By Elena Marks, EHF’s founding president and CEO

After nearly a decade working with our dedicated staff and partners, I’m saying goodbye to the Episcopal Health Foundation.

Serving as EHF’s founding President and CEO has been an honor and a privilege, as well as the highlight of my career. Since we launched as a $1.2 billion health nonprofit in 2013, EHF has grown from a start-up foundation into an established, nationally recognized philanthropy that’s known for doing things differently. It’s been remarkable to work alongside the exceptional leaders, volunteer board members, and day-to-day team that made it happen.

Throughout these past nine years, I’ve strived to lead an organization that works to change the conversation around health in Texas and beyond. I’ve continuously “beat the drum” that if we can break free from the old health care paradigm—if we can focus on health, not just health care—we can save money and improve health outcomes for all, especially for low-income Texans living in communities that have been over-burdened and under-resourced for way too long.

That shift means going beyond the emergency room and doctor’s office to address the non-medical, social, economic, and environmental drivers of health. When we started at EHF, those terms were much less common than they are today. Whether you call them social determinants of health, drivers of health, or anything in between, I’m proud that we’ve helped to move the conversation forward.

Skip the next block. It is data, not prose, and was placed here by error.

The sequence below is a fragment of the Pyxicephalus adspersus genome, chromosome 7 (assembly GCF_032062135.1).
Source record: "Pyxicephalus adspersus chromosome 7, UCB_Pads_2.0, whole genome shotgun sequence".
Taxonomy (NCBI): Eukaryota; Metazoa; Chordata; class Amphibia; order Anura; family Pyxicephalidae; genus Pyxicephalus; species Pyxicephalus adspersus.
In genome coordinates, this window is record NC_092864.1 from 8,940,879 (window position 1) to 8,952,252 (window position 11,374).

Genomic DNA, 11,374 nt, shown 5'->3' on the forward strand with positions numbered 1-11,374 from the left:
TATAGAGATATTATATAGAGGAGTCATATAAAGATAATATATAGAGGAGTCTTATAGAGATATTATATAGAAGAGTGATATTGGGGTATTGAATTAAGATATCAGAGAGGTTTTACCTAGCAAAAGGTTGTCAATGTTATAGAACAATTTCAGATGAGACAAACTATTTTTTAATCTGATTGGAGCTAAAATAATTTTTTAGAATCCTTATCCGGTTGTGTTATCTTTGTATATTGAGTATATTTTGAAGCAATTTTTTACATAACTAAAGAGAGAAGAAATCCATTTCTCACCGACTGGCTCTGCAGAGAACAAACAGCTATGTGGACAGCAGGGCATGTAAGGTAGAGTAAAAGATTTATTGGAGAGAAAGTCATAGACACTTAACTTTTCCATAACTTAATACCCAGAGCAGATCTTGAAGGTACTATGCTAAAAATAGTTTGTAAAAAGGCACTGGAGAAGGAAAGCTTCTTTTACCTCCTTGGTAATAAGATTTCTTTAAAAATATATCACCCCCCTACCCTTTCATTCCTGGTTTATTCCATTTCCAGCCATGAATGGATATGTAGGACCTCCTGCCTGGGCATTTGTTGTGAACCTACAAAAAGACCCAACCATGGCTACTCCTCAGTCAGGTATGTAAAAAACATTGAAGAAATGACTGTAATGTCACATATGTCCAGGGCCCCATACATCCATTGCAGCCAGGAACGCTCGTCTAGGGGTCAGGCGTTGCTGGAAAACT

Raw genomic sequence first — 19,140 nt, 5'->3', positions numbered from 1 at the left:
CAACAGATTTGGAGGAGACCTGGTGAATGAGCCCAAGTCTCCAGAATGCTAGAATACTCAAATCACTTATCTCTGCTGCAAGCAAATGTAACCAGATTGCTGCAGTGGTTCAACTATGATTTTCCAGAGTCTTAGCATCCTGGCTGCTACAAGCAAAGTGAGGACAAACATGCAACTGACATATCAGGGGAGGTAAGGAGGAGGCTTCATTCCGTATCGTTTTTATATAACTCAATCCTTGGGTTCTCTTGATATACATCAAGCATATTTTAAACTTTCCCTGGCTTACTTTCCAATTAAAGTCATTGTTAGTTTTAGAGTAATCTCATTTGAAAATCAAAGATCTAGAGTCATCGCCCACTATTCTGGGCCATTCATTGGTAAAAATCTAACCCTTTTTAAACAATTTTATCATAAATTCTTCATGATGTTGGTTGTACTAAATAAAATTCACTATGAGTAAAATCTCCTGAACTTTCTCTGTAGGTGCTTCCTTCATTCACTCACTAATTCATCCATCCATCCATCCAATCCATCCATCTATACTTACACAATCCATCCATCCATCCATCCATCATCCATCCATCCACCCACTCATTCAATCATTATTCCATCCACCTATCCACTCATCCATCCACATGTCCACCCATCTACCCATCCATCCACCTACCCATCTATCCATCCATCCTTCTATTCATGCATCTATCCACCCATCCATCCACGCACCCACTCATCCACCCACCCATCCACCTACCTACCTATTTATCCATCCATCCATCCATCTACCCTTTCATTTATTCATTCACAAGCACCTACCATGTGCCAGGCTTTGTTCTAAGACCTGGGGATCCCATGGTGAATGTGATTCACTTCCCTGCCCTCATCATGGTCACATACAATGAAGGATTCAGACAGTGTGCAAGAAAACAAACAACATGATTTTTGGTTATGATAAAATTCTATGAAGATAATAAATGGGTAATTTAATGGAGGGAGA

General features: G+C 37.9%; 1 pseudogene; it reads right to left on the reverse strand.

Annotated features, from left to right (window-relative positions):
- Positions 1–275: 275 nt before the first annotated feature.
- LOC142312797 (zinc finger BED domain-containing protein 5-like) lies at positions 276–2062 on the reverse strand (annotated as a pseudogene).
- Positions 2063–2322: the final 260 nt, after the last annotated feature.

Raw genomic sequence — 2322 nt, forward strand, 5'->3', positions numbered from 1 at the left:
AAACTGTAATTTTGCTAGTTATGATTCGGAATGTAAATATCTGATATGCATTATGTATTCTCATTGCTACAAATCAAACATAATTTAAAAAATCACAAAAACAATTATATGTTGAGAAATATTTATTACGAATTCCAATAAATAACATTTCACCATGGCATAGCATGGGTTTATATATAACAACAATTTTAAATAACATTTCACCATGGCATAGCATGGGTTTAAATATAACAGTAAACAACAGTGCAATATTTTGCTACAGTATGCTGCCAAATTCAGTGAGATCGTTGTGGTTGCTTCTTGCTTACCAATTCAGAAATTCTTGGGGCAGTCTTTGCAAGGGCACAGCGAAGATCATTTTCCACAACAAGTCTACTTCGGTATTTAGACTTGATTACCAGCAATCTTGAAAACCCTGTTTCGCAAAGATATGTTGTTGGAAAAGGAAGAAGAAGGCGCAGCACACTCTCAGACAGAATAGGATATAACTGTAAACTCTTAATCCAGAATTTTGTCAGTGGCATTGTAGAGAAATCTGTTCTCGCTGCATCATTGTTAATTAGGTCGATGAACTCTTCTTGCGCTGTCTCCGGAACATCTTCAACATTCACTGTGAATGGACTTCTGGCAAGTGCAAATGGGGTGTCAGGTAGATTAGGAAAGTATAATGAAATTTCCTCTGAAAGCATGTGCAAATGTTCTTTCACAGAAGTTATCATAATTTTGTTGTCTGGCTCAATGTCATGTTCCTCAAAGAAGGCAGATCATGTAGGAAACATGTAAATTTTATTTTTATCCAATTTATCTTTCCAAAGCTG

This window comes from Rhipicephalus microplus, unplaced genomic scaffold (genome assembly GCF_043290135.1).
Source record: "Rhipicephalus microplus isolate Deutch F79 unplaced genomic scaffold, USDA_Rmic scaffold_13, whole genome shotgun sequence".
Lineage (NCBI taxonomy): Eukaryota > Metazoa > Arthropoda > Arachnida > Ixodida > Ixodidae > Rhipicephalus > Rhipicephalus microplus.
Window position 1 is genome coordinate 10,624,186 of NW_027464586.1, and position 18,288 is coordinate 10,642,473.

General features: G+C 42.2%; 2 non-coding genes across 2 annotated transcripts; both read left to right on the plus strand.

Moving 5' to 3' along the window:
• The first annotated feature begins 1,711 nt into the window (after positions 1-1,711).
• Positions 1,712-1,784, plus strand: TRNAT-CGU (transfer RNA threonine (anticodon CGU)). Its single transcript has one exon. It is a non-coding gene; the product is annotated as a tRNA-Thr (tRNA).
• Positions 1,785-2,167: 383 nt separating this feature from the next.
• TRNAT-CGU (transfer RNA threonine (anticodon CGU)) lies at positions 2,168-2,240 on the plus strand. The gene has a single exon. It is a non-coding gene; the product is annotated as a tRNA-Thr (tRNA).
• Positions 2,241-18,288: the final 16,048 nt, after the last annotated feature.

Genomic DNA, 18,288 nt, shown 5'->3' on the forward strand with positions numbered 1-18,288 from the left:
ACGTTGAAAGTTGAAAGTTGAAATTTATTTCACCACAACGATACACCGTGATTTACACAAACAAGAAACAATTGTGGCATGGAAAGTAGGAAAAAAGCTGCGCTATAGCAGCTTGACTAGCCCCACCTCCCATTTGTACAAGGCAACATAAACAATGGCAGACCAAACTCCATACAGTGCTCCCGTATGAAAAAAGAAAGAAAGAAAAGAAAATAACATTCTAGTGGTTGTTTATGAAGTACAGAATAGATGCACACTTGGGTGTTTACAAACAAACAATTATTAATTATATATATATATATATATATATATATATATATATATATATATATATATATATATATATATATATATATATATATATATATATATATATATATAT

We’ve made EHF into a hub for research and solutions that examine health, not just health care from all angles. From statewide polling to reports outlining the benefits of Medicaid expansion to groundbreaking studies on the future of rural health care, our research projects have worked to better understand the root causes of poor health and then look for ways to find innovative solutions to addressing them.

We’ve also pushed for needed policy and practice changes in the health system in Texas. We’ve used EHF’s reach to provide clear evidence of the health and financial gains of expanding health insurance coverage that makes medical care affordable and accessible for Texans most in need. At the same time, we’ve emphasized the benefit and imperative for providers and insurers to cover costs for preventive measures and non-medical solutions that go beyond medical care to truly improve long-term health.

Overall, EHF has provided more than $450 million in grants, research projects, community and congregational engagement efforts, impact investing, and more. And we’ve done all of it with a commitment to health equity, ensuring every aspect of our work pays attention to the historic and societal dynamics that continue to create inequities that negatively affect health outcomes and limit access to care for too many across Texas.

While I’m proud of the work we’ve done, I know that work to ensure all Texans can lead healthy, fulfilling lives is incomplete. Texas remains the state with the highest uninsured population in the country. Access to preventive care remains elusive and all health costs remain exceedingly high. Too many in rural areas lack access to basic health resources. Mental health resources remain too scarce in urban and rural areas alike.

At the same time, I know that the dedicated team I leave behind is up to meet the challenges of the next chapter. And they will do it with a remarkable new leader at the helm —Dr. Ann Barnes. I am excited to see where Ann takes the remarkable organization I’ve been so proud to lead.

Thank you to everyone who has joined me and EHF along the way.